Kansas City Union Volunteers Help Local Boy Scouts of America ‘Be Prepared’ for Summer Camps
For more than a century, The Boy Scouts of America (BSA) has been helping mold the future leaders of America by combining educational activities and lifelong values with fun. Located in Kansas City, MO, the Heart of American Council (HOAC) serves more than 31,000 youth and is known for having the highest number of scouts achieving the coveted Eagle Scout badge.
Each summer, more than 23,000 young boys attend summer camps run by the HOAC and enjoy a variety of outdoor activities like sailing, archery, water skiing, space exploration and the shooting sports. Maintaining the grounds and facilities to support so many youth every summer is no easy task. Fortunately, Kansas City has a healthy population of skilled union members, many of whom are former scouts, have children in scouts, volunteer with the scouts or all of the above.
“There was a great need at our summer camps to take care of repairing or replacing some of the major infrastructure items in the area of plumbing, roofs and electrical,” said Mark Brayer, Director of Support Services and Professional Advisor to the Properties Committee of the HOAC. “With limited funds…we started to get offers from various union members to come down to camp and use their skills to help in these renovations.”
In response, the Properties Committee established a concentrated weekend effort called Skilled Trades Work Day, and promoted the event to union members. It was so successful, according to Brayer, it has become an annual event at both the Heart of America Council’s H. Roe Bartle and Naish scout reservations, with one work day each spring and fall.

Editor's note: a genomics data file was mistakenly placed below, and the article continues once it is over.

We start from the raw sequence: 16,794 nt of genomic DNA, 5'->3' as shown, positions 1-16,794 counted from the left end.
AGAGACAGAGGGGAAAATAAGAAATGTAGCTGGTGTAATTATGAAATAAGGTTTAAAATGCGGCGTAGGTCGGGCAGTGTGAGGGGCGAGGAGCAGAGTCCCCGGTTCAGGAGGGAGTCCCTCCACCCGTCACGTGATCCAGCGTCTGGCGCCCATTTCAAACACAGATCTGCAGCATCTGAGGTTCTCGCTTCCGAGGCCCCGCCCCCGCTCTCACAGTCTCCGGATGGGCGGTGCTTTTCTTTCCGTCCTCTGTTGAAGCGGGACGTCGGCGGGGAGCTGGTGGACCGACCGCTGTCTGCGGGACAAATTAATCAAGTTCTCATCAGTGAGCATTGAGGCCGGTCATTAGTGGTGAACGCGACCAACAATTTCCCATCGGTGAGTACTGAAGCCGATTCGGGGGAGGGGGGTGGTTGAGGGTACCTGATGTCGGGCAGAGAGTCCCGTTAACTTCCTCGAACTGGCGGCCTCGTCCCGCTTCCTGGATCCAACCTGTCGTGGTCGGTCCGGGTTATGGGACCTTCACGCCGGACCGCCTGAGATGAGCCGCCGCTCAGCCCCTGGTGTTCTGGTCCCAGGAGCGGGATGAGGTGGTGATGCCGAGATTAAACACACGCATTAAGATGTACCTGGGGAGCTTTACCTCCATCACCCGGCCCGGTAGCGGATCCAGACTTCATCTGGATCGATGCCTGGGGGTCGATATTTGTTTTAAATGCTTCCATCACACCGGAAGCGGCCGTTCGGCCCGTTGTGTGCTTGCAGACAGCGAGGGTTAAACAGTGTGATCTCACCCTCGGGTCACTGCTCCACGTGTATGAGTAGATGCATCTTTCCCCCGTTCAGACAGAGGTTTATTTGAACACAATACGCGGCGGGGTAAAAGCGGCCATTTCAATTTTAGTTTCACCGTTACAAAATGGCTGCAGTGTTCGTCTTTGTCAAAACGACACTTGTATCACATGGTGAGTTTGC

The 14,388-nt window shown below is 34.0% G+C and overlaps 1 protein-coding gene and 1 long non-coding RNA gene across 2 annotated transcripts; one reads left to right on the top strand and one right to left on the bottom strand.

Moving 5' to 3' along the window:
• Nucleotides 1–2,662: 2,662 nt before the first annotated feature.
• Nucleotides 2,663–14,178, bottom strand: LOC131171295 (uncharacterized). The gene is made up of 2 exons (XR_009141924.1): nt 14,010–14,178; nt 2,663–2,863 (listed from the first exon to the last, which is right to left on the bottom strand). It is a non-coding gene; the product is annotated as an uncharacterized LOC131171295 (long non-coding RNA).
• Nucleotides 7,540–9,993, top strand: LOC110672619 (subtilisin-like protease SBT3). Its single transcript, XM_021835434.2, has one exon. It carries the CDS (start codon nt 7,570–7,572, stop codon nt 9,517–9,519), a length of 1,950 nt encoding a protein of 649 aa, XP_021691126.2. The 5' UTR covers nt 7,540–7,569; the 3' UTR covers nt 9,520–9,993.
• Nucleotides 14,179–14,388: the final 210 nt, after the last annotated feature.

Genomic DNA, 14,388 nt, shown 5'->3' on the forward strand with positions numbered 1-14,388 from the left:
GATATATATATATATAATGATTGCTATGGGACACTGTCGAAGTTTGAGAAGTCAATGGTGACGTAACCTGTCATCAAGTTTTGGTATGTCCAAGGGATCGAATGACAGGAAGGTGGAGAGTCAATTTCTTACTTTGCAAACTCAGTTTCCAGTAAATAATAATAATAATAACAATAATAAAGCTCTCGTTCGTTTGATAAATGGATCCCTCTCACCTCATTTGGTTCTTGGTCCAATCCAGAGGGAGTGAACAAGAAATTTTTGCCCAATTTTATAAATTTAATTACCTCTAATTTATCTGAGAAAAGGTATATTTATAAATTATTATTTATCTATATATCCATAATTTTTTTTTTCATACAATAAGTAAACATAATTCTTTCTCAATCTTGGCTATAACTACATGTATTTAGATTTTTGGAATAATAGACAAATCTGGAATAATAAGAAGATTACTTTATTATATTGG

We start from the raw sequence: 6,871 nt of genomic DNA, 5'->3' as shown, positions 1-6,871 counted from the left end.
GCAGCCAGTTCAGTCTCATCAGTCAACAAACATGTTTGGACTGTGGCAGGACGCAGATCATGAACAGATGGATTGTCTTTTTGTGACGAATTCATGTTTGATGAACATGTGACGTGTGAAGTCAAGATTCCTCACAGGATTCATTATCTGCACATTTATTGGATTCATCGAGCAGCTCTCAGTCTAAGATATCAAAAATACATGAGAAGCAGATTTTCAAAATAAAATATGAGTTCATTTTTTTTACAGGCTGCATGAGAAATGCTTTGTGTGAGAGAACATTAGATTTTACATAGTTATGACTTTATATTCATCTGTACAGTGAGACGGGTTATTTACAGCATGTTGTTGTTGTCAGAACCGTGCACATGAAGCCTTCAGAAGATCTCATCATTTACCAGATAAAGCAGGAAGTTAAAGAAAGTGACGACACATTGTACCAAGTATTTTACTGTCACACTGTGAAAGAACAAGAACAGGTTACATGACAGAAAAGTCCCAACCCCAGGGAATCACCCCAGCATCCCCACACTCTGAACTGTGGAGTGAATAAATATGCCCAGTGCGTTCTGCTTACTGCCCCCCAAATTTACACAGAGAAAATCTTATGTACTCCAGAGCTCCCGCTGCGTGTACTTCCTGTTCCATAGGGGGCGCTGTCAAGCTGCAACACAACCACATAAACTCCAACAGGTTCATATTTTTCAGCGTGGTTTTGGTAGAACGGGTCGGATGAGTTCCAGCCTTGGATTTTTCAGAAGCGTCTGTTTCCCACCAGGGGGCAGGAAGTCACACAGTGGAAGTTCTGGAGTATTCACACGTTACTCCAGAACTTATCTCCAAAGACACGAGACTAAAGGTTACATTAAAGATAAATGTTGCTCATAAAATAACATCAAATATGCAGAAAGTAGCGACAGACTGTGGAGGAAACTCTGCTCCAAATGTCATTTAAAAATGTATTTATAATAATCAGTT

On April 11, 2015, nearly 320 volunteers turned out for the Skilled Trades Work Day at H. Roe Bartle, which encompasses more than 4,200 acres in the Ozark Hills on Truman Lake. Together, the volunteers built new storage facilities, repainted a swimming pool, installed new water heaters, put up trail signs and markers, planted a 500+ tree nursery and completed a variety of other projects in preparation for the camp season. Among the volunteers were approximately 100 union members of the Greater Kansas City Building & Constructions Trades Council (BCTC) including electrical workers, plumbers and pipefitters, roofers, painters, carpenters and millwrights, sheet metal workers, laborers, ironworkers, and operating engineers, along with Bank of Labor staff.
A member of Plumbers and Gasfitters Local 8, Russ Burton is a perfect example of the strong connection between the union trades and the Boy Scouts of American in Kansas City. As an Eagle scout and Chairman of Skilled Trades Team for the HOAC, he has been involved with scouting for nearly 50 years and was instrumental in helping create the Skilled Trades Work Days, which he continues to manage with the help of Project Coordinator Rick McWirth.
Between labor, materials and equipment, the more than 300 volunteers at the Bartle Skilled Trades Work Day provided an estimated $178,000, which the HOAC can invest in future scout programs. According to Burton, much of the work completed would not have been possible without the skills provided by the union volunteers.
“We feel we operate the best Boy Scout Camps in the country, not just in terms of our program but also in the facility in which to offer that program,” Brayer said. “Having our camping facilities up to speed on maintenance items and putting in new facilities to support the program enables us to attract a larger number of our Cub Scouts and Boy Scouts each year and provide them with a quality program in a safe, clean and well-kept facility.”
“The Union Sportsmen’s Alliance Work Boots on the Ground program brings together skilled union members for conservation projects,” said Alise Martiny, Business Manager of the Greater Kansas City BCTC. “Here in the Kansas City area, we are proud that so many union members are putting their boots to the ground to support the BSA Heart of American Council, which leaves such a positive and lasting impression in the lives of so many local youth.”